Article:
As Congress approaches another deadline on the federal budget, a new Environment Oregon Research & Policy Center analysis, entitled Death by a Thousand Cuts, exposes the challenges facing Crater Lake National Park as a result of mounting funding cuts to the National Park Service.
“At Crater Lake National Park, sequester cuts led to a budget reduction of $264,000,” said Rikki Seguin, conservation advocate with Environment Oregon. “We don’t want a death by a thousand cuts for Crater Lake National Park.”
Crater Lake National Park provides critical habitat for wildlife like Roosevelt elk, black bears, and bald eagles, and the surrounding forests shelter the headwaters of the Rogue, Umpqua and Deschutes rivers, where Chinook and Coho salmon spawn. Visitors to the park have been enjoying opportunities for hiking and exploring since 1902, the year Crater Lake National Park was opened.
Parks closures during last fall’s government shutdown capped off the third straight year in which Congress cut funding to the National Park Service operating budget. Additional cuts from the March 2013 sequester make for a 13 percent reduction in funding for our parks in today’s dollars over this period.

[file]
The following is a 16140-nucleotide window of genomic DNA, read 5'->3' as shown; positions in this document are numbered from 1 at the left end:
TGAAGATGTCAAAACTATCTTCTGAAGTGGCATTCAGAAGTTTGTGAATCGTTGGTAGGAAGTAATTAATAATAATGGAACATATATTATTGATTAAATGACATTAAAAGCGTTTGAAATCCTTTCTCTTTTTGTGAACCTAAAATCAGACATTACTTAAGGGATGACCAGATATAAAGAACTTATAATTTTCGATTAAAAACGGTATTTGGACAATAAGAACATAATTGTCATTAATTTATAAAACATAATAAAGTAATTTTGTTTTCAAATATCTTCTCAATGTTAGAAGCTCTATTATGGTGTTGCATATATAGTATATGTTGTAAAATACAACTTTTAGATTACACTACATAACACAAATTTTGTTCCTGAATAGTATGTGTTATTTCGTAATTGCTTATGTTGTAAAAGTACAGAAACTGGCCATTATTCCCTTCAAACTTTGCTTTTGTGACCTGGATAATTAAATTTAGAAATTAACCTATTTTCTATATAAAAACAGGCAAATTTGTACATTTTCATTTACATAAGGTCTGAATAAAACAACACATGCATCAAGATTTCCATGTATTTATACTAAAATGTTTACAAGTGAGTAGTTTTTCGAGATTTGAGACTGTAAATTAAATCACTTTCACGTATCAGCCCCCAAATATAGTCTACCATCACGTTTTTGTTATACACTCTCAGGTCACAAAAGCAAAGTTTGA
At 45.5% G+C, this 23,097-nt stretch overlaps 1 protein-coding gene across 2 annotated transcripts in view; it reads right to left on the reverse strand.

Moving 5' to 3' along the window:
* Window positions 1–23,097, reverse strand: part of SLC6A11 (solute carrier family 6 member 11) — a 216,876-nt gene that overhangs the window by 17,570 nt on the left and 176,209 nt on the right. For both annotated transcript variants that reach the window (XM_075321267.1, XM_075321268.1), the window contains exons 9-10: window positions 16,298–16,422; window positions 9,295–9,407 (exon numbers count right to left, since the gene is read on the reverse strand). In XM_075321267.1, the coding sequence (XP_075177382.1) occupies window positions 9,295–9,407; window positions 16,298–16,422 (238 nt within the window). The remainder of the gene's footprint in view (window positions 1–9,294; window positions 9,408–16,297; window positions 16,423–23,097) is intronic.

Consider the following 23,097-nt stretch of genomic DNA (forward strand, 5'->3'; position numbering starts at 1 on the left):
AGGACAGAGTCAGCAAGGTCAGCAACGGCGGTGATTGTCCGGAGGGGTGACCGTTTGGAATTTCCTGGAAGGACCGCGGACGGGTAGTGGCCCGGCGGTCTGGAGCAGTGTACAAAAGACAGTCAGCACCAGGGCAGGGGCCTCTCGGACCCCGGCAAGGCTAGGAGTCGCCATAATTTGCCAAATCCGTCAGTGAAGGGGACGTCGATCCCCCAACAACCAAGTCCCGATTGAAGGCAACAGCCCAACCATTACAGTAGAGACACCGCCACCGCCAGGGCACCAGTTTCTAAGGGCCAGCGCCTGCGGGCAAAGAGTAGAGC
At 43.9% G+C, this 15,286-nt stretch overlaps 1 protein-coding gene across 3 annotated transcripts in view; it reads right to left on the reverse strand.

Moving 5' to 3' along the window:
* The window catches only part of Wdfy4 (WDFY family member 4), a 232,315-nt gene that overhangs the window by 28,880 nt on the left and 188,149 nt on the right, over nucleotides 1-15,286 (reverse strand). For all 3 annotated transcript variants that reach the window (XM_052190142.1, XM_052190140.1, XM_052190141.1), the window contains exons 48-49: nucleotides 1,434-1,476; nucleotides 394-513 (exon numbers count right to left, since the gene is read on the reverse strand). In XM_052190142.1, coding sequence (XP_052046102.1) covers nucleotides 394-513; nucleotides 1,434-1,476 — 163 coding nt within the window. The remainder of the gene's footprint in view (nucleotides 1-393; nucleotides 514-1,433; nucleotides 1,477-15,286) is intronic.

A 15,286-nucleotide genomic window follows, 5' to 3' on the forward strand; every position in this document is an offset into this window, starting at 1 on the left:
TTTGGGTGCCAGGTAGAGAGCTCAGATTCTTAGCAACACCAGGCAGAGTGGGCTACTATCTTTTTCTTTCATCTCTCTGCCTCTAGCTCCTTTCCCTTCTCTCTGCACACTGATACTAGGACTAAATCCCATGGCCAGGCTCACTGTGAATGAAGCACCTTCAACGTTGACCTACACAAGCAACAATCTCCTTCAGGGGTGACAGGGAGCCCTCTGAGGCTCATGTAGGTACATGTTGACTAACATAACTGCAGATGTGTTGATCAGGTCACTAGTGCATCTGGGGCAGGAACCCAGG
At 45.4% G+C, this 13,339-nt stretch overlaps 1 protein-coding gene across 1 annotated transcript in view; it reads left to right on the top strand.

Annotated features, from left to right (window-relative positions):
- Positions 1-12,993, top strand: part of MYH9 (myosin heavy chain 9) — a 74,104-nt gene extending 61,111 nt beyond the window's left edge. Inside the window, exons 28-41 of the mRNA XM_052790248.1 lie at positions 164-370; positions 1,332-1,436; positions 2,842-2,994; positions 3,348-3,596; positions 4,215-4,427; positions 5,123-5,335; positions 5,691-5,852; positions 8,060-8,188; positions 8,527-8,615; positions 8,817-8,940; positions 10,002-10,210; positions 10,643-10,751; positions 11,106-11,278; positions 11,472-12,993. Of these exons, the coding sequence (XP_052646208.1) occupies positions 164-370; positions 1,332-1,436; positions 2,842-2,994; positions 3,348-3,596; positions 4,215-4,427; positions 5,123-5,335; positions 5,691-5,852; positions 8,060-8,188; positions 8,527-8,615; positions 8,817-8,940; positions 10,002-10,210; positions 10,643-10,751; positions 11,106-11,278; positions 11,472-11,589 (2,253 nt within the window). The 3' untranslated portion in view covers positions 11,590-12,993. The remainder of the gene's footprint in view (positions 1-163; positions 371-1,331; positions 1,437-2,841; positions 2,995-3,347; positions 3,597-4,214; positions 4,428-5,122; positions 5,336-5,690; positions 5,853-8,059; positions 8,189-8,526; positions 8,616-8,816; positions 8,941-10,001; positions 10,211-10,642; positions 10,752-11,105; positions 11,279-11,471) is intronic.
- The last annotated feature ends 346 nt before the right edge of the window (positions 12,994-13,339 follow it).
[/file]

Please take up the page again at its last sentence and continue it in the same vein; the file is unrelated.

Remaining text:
Death by a Thousand Cuts gives concrete examples of how Oregon’s only National Park has been affected by the funding cuts:
· $264,000 was cut from the park’s budget
· Six fulltime staff positions were forced to remain unfilled
· Seasonal staff hours were reduced
“Let’s give our parks a fresh start in 2014,” added Seguin. “If we continue on this path, our grandchildren could be forced to explore parking lots and fracking wells instead of river valleys and mountaintops.”
While the budget deal passed in December may allow for some increase in the parks budget, it is up to Congressional spending committees to decide the actual funding levels this month.
“We urge Senator Merkley to continue standing up for places like Crater Lake National Park by ensuring they’re provided the full funding they desperately need during the upcoming budget negotiations,” Seguin concluded. “Oregon park lovers are counting on it.”
Read the full report here.